Investing in a beautiful space that has everything you need for your event is so important! The best venues we’ve worked at have been big, spacious and full of natural light, provide their own chairs (or know someone who they can hire them from on our behalf) and offer on-site catering or food options. The less you have to source yourself the easier the event will be to host!

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Spreadsheets are your friend

It’s not the most fun job but it’s crucial. With The Blogcademy we have spreadsheets for practically everything! The most important things to keep track of are sign-ups (names, email addresses, payment status), sponsors (name, email, website, social media links, contact) and costs. We use Google Drive to host these spreadsheets which means all partners of the business can access them at any time.

Check your dates

When we launched our Portland workshop last year we didn’t realise we’d done so over Easter weekend! Luckily it still sold OK but be sure to check if your event clashes with any national holidays or other big events that could impact it.

You need to make money!

Time to get serious. The purpose of any business is to MAKE MONEY. Yes, you are probably doing this because you love it, but if you’re not making money (or don’t have a solid plan as to how you will make it profitable in future) then what is the point?!

Creating, hosting and leading a live event is too much work for you not to make a profit from your efforts.

A lot of the time we downplay the value of our offerings because we’re scared. We’re afraid that people will say it’s too expensive or isn’t worth the price… and well, that’s fine. If someone doesn’t see the value in what you’re offering then they are not your customer.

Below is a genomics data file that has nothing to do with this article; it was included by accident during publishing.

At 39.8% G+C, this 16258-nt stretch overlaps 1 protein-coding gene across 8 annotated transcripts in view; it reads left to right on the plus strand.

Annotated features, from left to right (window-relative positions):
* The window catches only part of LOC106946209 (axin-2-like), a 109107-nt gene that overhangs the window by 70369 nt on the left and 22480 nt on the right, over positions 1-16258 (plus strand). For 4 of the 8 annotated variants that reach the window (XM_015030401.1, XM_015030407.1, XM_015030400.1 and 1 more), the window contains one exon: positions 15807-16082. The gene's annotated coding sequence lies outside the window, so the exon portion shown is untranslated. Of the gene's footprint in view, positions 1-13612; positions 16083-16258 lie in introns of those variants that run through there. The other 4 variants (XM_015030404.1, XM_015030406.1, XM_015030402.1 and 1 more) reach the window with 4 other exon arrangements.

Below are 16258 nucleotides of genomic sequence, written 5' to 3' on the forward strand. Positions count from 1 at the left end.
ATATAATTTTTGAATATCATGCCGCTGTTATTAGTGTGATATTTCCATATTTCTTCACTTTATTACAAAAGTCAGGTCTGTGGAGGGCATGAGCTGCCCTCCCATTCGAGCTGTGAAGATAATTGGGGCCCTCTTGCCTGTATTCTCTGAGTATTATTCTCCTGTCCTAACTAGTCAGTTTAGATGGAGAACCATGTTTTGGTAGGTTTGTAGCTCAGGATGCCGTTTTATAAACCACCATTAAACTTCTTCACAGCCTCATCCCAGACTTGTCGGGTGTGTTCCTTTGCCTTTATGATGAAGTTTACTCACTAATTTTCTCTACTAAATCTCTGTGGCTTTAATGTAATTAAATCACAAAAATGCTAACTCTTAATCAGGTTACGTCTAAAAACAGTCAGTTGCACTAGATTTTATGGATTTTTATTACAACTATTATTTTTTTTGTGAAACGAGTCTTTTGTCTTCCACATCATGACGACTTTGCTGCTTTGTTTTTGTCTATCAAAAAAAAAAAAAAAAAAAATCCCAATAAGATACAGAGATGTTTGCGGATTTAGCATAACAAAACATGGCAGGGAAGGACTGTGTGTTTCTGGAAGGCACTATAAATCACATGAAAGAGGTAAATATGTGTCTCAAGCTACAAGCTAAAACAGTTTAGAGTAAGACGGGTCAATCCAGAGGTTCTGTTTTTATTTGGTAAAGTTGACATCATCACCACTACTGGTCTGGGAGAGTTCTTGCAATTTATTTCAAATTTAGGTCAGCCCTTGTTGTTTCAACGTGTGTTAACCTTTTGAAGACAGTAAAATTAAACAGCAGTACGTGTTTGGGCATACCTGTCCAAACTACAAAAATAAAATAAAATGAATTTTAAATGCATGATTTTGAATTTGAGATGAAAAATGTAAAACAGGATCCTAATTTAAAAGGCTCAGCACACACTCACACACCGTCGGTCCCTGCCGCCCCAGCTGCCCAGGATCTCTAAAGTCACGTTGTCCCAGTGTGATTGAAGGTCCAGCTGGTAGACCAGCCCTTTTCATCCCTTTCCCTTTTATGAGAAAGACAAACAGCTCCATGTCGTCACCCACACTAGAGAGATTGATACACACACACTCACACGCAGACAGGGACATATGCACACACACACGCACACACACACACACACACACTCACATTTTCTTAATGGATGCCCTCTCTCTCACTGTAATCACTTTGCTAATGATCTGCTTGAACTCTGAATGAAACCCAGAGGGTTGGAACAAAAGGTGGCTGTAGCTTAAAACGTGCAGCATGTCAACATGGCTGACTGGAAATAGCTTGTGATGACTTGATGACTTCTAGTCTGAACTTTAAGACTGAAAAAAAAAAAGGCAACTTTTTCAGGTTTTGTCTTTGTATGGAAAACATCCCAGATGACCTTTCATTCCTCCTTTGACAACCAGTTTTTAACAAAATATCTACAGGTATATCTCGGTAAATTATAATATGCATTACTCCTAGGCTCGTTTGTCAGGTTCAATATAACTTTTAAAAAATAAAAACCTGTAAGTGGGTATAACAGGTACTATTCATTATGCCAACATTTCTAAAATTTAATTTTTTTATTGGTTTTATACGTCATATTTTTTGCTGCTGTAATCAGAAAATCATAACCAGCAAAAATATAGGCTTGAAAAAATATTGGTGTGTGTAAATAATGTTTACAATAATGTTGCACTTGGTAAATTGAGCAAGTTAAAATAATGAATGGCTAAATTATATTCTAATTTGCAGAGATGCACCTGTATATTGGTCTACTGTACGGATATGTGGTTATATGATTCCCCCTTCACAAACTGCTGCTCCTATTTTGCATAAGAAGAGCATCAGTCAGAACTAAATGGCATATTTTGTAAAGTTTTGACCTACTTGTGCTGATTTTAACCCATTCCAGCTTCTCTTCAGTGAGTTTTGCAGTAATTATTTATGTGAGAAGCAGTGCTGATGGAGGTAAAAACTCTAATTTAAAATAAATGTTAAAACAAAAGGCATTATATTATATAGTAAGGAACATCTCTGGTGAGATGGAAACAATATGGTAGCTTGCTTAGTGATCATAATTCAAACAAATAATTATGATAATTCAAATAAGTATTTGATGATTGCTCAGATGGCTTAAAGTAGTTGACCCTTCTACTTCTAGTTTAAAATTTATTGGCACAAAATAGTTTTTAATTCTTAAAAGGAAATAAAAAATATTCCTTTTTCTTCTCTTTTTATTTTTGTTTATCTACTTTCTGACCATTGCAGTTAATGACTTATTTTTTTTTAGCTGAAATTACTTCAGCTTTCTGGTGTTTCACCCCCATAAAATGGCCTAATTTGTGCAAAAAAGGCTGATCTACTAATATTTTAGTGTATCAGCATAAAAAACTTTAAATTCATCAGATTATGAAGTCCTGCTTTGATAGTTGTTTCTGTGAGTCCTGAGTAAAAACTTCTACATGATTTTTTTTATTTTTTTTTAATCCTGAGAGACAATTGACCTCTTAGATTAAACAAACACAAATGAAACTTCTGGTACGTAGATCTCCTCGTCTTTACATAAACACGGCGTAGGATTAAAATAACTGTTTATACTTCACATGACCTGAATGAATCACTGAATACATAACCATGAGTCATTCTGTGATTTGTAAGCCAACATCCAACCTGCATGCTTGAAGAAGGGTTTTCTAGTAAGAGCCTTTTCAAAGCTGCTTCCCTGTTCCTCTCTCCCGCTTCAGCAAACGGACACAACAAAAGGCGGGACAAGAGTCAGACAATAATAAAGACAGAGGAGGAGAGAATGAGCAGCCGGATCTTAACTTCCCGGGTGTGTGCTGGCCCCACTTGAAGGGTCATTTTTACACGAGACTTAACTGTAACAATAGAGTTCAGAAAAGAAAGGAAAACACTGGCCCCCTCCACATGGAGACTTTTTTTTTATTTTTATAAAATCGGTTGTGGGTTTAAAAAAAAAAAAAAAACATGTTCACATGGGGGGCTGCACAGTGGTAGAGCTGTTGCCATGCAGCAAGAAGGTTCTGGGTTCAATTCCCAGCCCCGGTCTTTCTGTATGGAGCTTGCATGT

You shouldn’t just be your plucking prices out of the air or trying to rip people off, though. Be sure to do some market research to see what similar events cost to attend. If you are way more expensive than your competitors it might put people off booking, but conversely, if you are much, much cheaper then people might assume that what you’re offering must be inferior.

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Hire a photographer and videographer

You should definitely have professional photographs of the event, or better yet a video. Not only are they a great tool for promoting and selling future events, but your attendees will be more likely to write about it on their own blogs if they have great, professional images that they can use.

Give back

Giving back is a great thing to do. At The Blogcademy we offer a free scholarship space in each city to someone who we feel really deserves it. It can also be a great marketing exercise if people have to publish something on their own blogs or social media to be considered.

If you receive a complaint…

The more people you deal with or host, the more likely you are to receive a complaint. While it’s horrible to feel like you’ve disappointed someone, if it does happen, this is not the time to try and defend yourself, bitch or moan.

Instead, address the complaint head on and do everything in your power to rectify the situation. The people that attend your event will be your biggest cheerleaders if you give them an amazing experience, but can also be your harshest critics if you don’t resolve any problems as quickly as possible.